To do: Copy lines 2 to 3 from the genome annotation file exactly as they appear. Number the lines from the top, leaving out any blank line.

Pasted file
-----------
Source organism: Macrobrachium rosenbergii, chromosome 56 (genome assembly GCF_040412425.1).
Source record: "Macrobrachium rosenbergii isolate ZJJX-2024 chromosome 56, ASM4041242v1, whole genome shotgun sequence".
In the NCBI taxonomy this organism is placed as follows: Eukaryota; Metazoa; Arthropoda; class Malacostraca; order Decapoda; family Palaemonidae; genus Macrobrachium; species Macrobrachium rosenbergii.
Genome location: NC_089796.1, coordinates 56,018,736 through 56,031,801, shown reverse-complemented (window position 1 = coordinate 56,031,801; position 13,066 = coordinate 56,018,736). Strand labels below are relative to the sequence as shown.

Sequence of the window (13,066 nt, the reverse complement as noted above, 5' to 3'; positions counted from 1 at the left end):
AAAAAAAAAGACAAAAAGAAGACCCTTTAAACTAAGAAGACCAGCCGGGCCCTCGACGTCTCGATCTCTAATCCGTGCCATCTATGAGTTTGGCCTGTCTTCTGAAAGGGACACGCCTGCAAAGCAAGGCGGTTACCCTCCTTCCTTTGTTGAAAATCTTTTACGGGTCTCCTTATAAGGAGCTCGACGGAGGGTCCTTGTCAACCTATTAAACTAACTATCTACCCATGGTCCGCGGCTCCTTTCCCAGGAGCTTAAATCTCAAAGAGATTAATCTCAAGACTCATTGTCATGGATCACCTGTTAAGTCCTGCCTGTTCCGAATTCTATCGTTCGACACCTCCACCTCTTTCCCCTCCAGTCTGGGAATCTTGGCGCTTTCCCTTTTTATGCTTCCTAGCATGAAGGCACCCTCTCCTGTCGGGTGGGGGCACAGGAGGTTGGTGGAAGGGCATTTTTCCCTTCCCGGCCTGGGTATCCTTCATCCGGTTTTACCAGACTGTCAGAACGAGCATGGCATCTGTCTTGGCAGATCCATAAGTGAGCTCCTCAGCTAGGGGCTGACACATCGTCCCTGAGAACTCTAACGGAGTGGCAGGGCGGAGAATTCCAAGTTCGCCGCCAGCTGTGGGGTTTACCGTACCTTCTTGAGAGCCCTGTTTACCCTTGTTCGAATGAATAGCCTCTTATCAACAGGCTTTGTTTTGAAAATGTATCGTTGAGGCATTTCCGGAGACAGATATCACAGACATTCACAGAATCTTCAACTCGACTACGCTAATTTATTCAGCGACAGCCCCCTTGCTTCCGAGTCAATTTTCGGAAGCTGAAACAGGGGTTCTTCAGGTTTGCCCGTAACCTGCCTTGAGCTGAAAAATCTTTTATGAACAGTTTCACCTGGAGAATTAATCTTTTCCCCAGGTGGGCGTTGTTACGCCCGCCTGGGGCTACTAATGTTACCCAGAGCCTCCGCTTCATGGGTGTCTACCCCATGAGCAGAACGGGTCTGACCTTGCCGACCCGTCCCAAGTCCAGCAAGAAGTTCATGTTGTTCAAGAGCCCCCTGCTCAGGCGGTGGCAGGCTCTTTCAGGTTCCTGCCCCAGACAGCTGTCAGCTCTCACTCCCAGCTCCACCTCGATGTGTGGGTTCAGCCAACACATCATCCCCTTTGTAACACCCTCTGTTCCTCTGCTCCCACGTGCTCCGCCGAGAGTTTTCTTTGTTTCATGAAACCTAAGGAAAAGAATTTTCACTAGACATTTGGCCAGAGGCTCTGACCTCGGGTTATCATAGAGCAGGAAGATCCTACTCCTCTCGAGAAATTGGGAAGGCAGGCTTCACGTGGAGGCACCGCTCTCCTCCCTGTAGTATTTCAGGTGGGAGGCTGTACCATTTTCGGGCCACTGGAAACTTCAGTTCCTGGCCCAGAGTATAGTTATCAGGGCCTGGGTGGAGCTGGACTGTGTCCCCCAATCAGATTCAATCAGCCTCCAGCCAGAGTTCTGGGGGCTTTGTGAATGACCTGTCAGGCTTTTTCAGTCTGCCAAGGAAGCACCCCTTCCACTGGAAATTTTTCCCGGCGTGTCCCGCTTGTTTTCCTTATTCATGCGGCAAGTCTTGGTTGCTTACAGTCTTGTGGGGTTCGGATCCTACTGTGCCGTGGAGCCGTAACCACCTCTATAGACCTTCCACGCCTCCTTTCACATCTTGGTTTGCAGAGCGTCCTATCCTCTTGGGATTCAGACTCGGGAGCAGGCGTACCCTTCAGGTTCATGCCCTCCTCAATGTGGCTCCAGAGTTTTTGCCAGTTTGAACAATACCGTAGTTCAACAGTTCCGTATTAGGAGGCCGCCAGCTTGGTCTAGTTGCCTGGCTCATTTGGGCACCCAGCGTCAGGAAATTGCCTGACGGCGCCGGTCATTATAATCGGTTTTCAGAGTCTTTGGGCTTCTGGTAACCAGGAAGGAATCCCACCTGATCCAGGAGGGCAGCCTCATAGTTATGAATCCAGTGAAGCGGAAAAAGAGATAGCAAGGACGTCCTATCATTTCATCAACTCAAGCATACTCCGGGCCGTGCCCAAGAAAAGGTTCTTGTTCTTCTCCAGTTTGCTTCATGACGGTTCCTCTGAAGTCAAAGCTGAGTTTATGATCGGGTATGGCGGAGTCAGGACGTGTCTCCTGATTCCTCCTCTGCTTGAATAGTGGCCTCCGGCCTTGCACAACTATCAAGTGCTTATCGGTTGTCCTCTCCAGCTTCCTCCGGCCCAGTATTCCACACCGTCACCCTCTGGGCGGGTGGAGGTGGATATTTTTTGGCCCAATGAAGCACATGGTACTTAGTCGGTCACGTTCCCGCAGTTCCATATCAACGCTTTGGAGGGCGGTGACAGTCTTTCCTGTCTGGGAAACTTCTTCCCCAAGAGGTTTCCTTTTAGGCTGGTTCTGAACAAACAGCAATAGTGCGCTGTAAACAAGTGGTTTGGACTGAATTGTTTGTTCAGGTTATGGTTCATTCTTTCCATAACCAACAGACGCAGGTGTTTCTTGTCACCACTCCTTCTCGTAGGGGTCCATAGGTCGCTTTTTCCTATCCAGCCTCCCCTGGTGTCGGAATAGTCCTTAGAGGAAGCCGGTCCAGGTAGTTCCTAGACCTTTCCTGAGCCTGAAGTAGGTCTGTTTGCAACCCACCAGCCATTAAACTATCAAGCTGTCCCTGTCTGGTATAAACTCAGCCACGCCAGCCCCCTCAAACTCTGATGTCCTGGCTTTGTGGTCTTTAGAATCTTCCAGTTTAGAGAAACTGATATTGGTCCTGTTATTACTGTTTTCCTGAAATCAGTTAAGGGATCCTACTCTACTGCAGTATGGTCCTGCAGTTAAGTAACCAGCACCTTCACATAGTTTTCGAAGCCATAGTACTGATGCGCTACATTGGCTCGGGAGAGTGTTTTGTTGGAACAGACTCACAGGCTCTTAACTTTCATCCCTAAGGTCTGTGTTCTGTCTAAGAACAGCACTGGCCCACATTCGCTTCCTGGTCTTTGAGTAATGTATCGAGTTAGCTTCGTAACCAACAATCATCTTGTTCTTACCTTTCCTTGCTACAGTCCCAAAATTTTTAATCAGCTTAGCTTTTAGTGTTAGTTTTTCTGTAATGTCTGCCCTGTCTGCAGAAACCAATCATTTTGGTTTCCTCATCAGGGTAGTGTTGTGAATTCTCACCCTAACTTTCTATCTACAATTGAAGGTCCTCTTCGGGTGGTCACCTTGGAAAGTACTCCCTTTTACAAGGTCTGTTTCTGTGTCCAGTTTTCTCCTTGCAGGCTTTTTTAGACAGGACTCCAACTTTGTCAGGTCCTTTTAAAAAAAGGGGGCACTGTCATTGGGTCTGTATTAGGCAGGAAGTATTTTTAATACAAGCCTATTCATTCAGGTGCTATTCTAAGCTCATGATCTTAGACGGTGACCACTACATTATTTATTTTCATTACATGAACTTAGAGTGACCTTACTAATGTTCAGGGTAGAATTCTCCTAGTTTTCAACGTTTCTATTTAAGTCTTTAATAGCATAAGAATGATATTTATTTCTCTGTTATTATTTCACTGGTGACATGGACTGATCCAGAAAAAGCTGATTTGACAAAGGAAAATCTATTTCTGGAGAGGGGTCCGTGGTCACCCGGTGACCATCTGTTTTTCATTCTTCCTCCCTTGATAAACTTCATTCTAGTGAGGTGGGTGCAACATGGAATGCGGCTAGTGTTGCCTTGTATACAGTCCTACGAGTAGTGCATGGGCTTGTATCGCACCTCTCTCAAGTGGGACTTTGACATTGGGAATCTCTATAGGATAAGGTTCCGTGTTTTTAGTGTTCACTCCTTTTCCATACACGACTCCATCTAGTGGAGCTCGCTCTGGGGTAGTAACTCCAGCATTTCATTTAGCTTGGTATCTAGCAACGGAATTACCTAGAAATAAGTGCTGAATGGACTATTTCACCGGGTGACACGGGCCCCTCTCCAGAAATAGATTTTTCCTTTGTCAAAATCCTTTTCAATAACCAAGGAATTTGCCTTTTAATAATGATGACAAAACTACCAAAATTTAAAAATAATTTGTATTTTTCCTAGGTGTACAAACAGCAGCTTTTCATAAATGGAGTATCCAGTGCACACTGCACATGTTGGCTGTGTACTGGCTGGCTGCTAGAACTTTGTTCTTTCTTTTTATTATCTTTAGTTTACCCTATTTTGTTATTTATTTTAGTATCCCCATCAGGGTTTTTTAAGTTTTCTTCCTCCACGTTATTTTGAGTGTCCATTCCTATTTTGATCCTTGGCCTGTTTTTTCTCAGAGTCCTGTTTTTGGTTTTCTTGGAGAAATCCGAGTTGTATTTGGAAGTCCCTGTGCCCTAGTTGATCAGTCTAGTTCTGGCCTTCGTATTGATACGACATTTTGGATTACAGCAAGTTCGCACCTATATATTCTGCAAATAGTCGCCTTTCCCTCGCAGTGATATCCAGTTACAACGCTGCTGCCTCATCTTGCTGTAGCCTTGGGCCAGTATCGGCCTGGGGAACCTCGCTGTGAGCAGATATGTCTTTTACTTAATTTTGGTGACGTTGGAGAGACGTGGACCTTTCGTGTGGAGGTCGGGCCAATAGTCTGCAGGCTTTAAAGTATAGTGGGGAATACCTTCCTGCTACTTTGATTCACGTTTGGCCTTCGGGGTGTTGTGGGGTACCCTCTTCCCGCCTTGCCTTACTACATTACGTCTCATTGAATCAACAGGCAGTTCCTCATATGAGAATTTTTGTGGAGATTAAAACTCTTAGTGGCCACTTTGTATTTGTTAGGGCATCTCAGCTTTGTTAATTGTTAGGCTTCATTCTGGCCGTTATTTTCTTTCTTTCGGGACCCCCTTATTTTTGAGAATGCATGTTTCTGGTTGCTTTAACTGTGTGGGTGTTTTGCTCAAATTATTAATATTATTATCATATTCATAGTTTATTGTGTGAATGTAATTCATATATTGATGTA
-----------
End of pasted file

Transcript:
Source record: "Macrobrachium rosenbergii isolate ZJJX-2024 chromosome 56, ASM4041242v1, whole genome shotgun sequence".
In the NCBI taxonomy this organism is placed as follows: Eukaryota; Metazoa; Arthropoda; class Malacostraca; order Decapoda; family Palaemonidae; genus Macrobrachium; species Macrobrachium rosenbergii.